Pakistan aims to turn Gwadar port into logistics hub, increase exports to China

Updated 28 May 2024

Pakistan aims to turn Gwadar port into logistics hub, increase exports to China

  • Beijing is major ally, investor in Pakistan but militants have attacked Chinese projects over recent years
  • Establishment of Agriculture Demonstration Zones important project in next phase of CPEC, PM says

ISLAMABAD: Prime Minister Shehbaz Sharif said on Wednesday Pakistan would turn Gwadar port into a logistics hub with Beijing’s cooperation and had made it a priority to increase its exports to China. 
China is a major ally and investor in Pakistan but both separatist and religiously motivated militants have attacked Chinese projects in recent years, killing Chinese personnel. In the last attack on Mar. 26, five Chinese workers were killed in a suicide bombing on their vehicle on their way to a hydropower project funded by Beijing and being built in Dasu in the country’s northwest. 
The assault was the third major attack in little over a week on China’s interests in the South Asian nation, where Beijing has invested more than $65 billion in infrastructure, energy and other projects as part of the China Pakistan Economic Corridor (CPEC).
On Tuesday, PM Sharif held a review meeting on increasing cooperation between Pakistan and China in which various ministries presented their recommendations. 
“Pakistan wants to increase cooperation with China in agriculture, information technology, energy sectors and increase exports of Pakistani products to China on priority basis,” Sharif was quoted as saying in a statement released by his office as he invited Chinese industries, particularly textiles, to set up shop in Pakistan. 
Sharif said the government would provide all possible facilities to Chinese industrialists and investors, while the Chinese-funded deep-sea Gwadar port would be made a logistics hub with Beijing’s cooperation
“Establishment of Agriculture Demonstration Zones will be an important project regarding the next phase of CPEC,” the PM’s office said. “Concerned ministries should prepare for new Pakistan-China cooperation projects and take steps to increase business-to-business ties …China can help Pakistan in setting up a strategy to increase exports.”
Sharif also addressed the issue of the security of Chinese nationals working in Pakistan, saying a “comprehensive” plan had been prepared for their “foolproof security.” 
Last week, Pakistani authorities said they had arrested 11 militants who were involved in the Mar. 26 suicide bombing, adding that evidence showed the insurgents had been taking instructions from Pakistani Taliban leaders in Afghanistan.
Pakistani military had already said the attack was planned in Afghanistan and that the suicide bomber was also an Afghan national, a charge Kabul denies.

Pakistan’s Nawaz Sharif set to retake ruling party presidency after six years

Updated 28 May 2024

Pakistan’s Nawaz Sharif set to retake ruling party presidency after six years

  • Nawaz Sharif, who founded the Pakistan Muslim League-Nawaz in 1993, stepped down as president in 2018 
  • Over 3,500 members of PML-N party’s general council will elect new president through a show of hands today

ISLAMABAD: The election for the presidency of the ruling Pakistan Muslim League-N (PML-N) will be held today, Tuesday, in Lahore, the party said in a statement, with three-time former prime minister Nawaz Sharif expected to take over the top position after a hiatus of six years.
Prime Minister Shehbaz Sharif resigned as PML-N president earlier this month saying it was time for his elder brother to “resume his rightful place” as the party’s leader.
Sharif, who founded the PML-N in 1993, stepped down as its president in 2018 after the Supreme Court ruled that an individual disqualified under Articles 62 and 63 of the constitution, which outline the rules for qualification and disqualification for parliamentarians, could not serve as the head of a political party.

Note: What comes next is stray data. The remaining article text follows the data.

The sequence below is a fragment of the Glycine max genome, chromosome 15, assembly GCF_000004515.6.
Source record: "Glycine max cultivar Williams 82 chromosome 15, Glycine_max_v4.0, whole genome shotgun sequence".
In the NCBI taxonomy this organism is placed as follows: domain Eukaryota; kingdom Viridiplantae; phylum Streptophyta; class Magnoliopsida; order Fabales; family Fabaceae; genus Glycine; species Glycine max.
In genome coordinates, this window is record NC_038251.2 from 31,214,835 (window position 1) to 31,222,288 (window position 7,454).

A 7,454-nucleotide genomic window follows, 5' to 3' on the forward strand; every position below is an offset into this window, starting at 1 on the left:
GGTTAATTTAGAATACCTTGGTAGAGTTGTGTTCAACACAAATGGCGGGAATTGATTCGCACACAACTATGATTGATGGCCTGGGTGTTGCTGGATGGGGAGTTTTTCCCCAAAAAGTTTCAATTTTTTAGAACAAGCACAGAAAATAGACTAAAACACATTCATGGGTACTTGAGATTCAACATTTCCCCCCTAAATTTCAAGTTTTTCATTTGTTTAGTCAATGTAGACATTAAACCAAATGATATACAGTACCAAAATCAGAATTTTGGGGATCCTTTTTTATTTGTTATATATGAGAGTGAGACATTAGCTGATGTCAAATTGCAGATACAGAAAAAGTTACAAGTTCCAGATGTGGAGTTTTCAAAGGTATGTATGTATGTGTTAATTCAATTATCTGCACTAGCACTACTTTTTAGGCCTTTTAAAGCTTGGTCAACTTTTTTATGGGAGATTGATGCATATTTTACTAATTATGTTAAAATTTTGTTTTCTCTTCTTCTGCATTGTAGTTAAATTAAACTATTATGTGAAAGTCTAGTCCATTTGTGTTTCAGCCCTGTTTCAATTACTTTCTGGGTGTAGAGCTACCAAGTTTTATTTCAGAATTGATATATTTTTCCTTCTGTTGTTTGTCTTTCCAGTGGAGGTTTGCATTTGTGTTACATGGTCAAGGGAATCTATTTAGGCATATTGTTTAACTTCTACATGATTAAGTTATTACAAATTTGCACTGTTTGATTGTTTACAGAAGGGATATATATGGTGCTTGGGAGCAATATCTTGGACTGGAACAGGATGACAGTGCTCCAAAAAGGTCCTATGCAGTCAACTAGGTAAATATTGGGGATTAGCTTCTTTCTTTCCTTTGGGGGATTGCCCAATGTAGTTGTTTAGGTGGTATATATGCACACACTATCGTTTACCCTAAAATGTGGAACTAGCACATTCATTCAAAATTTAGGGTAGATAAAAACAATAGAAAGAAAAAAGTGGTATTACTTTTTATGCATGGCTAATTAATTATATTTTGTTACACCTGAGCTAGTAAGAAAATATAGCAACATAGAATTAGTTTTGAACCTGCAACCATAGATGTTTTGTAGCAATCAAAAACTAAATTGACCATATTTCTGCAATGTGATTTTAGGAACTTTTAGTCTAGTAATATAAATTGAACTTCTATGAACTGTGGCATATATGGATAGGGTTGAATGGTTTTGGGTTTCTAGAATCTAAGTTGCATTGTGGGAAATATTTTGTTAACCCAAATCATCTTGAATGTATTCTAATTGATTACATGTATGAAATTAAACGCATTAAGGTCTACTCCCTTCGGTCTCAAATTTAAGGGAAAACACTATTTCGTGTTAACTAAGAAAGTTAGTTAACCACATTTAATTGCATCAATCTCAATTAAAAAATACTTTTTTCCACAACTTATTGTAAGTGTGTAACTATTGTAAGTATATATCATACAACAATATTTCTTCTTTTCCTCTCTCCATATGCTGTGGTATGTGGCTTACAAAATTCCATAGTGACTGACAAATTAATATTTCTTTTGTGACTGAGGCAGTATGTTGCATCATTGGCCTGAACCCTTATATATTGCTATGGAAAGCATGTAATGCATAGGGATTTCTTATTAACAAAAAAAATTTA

“The central general council meeting of the party will be held in Lahore today (Tuesday) for the election of PML-N President,” the PML-N said in a statement.
“Voting will be held in the general council meeting at 4 p.m. in a local hotel in Lahore. If only one candidate submits papers then the election will be uncontested, otherwise the election will be by show of hands.”
Around 3,500 members of the party’s general council are expected to vote today.
The election schedule had been announced by the party’s election commission, PML-N Chief Election Commissioner Rana Sanaullah said in a press conference on Monday.
“11 nomination papers have been issued to different party leaders including Sharif, Bashir Memon, Irfan Siddiqui, Anusha Rehman, Raja Farooq Haider, Shah Ghulam Qadir,” Sanaullah told reporters. 
Sharif was disqualified as prime minister by the Supreme Court in July 2017, which declared him “dishonest” for not disclosing a separate monthly income from a company owned by his son. The court also ordered the National Accountability Bureau (NAB) to open a criminal trial into the ownership of London flats and several other revelations about the ex-PM’s family wealth disclosed in the Panama Papers’ leaks. 
A year later, following the investigations ordered by the court, Sharif was sentenced to 10 years in prison for corrupt practices linked to his family’s purchase of the upscale London flat and subsequently to seven years in jail in a separate case for being unable to prove the source of income that had led to his ownership of a steel mill in Saudi Arabia. 
Sharif has since been acquitted in both cases, which he always maintained were politically motivated. 
As Sharif faced a slew of cases, Shehbaz Sharif, his younger brother, subsequently became president of the PML-N but had always maintained it was a temporary arrangement until his brother was exonerated by the courts.
After being jailed in 2018, Sharif flew to London in 2019 after a court allowed him to leave for medical treatment, on the condition he returned when fit. However, he went into exile and ran his party affairs from London, while former cricketer Imran Khan ruled as prime minister until April 2022, when he was ousted in a parliamentary vote of no confidence. 
Shehbaz took over after Khan and became prime minister for 16 months ahead of general elections on Feb. 8, after which he once again came to power in March and became premier and is now ruling Pakistan through a fragile coalition with smaller parties.
Sharif returned from exile to Pakistan in October last year in a chartered jet, surrounded by supporters and journalists.